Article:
Internationally, there’s growing scientific interest in understanding how TCM works, especially in areas where there is no conventional cure. There are some TCM formulas, for example, that are attracting attention because they’ve been successful in treating people in China with Covid-19. But we need to have really rigorous trials.
HOW IS KEW INVOLVED IN RESEARCHING TCM AND COVID-19?
One project is associated with looking at prescriptions that were given to patients with Covid-19 in China. We are working with three hospitals in China. They have clinical data. On our side, we are looking at what is known about those plants and the activity of those plants. It’s in the early stages, so I cannot say too much – we’re worried about talking about some of these projects too early in case we have something that does more harm than good – but we are likely to have a paper out towards the end of the year.
WHAT CHALLENGES ARE INVOLVED IN TRANSLATING TCM KNOWLEDGE INTO MORE CONVENTIONAL FORMS OF MEDICINE?
Once information about the properties of a TCM plant is out there in the public domain, it makes it difficult for a pharmaceutical company to invest in synthesising it as a drug. It’s expensive to invest in working out the dose of a medicinal plant and how it can be administered. Who’s going to invest when you can’t patent it and have a period of exclusivity since it’s already out in the public domain? So it’s very difficult to get a medicinal plant to cross that line and become a conventional medicine. It remains complementary.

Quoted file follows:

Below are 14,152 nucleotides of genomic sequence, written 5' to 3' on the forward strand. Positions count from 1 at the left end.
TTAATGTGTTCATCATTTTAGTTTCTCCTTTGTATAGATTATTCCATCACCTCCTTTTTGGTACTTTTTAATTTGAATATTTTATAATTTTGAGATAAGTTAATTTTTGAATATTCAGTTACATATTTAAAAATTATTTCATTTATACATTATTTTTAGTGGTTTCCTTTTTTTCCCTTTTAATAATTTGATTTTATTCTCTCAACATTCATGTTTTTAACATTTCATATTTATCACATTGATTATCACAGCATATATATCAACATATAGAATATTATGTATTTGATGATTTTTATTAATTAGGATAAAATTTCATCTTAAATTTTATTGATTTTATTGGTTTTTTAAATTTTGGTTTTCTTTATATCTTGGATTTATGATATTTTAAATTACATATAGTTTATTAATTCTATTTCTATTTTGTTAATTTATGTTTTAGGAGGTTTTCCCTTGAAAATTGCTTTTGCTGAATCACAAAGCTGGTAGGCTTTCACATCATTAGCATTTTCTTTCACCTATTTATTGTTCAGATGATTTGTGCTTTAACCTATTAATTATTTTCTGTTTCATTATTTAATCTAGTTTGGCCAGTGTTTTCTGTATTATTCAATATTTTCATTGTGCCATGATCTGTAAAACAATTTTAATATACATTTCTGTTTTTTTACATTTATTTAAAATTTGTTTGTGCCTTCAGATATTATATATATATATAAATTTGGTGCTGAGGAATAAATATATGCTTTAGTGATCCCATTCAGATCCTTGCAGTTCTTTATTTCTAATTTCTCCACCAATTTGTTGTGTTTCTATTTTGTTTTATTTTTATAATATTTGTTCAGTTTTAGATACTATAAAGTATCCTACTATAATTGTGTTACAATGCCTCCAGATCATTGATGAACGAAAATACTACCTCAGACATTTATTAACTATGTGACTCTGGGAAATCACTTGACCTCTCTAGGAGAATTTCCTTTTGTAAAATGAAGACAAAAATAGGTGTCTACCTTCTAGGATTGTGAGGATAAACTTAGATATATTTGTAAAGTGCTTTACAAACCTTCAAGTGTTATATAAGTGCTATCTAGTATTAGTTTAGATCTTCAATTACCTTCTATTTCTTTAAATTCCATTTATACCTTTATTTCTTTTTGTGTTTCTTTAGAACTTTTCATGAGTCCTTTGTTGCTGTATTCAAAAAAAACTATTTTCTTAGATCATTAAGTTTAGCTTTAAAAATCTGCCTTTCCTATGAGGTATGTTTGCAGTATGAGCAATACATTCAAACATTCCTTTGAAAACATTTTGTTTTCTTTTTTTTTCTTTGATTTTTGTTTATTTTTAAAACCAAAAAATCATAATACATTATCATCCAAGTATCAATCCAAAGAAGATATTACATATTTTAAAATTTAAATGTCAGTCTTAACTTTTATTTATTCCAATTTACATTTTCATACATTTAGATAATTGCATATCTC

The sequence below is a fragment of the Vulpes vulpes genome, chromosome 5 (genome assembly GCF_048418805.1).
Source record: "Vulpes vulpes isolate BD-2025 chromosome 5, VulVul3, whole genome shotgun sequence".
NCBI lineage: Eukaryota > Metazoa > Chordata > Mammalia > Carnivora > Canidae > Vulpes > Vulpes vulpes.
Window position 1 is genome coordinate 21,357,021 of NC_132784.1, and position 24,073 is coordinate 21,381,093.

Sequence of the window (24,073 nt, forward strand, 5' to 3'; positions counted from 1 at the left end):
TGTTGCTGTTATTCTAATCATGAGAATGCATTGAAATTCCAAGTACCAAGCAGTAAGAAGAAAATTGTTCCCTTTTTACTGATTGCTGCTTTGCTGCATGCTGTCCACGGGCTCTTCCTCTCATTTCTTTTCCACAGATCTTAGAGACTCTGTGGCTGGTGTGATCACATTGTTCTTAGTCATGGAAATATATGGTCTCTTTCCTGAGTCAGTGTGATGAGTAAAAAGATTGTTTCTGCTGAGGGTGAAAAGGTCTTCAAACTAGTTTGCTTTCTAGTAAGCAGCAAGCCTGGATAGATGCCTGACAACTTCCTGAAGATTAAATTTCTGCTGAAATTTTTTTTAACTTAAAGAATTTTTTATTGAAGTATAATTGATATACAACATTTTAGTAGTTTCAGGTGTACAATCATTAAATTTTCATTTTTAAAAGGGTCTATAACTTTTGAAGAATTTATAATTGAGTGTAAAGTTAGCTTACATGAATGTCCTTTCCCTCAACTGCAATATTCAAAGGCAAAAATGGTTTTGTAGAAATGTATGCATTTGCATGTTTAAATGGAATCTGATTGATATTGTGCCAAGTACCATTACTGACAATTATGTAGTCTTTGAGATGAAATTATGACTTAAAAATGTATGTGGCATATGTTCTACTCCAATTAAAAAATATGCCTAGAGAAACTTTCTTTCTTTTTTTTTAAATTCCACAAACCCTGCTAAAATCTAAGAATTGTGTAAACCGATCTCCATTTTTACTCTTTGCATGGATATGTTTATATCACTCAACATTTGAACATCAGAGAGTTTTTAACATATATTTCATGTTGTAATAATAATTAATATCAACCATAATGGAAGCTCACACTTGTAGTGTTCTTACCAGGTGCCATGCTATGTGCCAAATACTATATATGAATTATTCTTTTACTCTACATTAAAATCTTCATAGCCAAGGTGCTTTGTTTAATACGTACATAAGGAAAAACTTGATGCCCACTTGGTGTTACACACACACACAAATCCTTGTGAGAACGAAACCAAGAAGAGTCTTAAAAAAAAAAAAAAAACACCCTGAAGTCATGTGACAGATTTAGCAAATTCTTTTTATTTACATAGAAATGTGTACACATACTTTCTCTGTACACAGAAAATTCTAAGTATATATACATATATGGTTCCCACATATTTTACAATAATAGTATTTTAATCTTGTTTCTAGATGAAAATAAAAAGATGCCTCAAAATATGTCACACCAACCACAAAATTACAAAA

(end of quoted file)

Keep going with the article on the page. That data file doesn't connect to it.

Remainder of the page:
Who’s going to invest when you can’t patent it and have a period of exclusivity since it’s already out in the public domain?
WHAT OTHER CHALLENGES DOES AN INCREASED INTEREST AROUND THE WORLD IN TCM BRING?
Working and travelling within China allows Kew to get a better idea of which plants are wild harvested and which are commercially grown. This information is very important as the use of TCM plants increases globally, because there’s pressure on the supply. You can get over-harvesting and sometimes substitutes and adulterants are being sold that are not as effective as the main species. For example, now hardly any wild harvested material exists of ginseng – one of the most popular TCM plants in the world. It’s being commercially grown.
Now hardly any wild harvested material exists of ginseng. It’s being commercially grown.
And that can be a problem because sometimes cultivated material is not the same quality as what is growing in the wild. Growing in different conditions can affect the levels of active materials in the plant. There’s a movement taking place looking into how you can sustainably harvest wild material. If you take too much of something out of its natural environment, it can affect the equilibrium of what is naturally coexisting with the plant – other plants, the soil, the insects and birds. We need to better understand the ecology of where these plants are growing.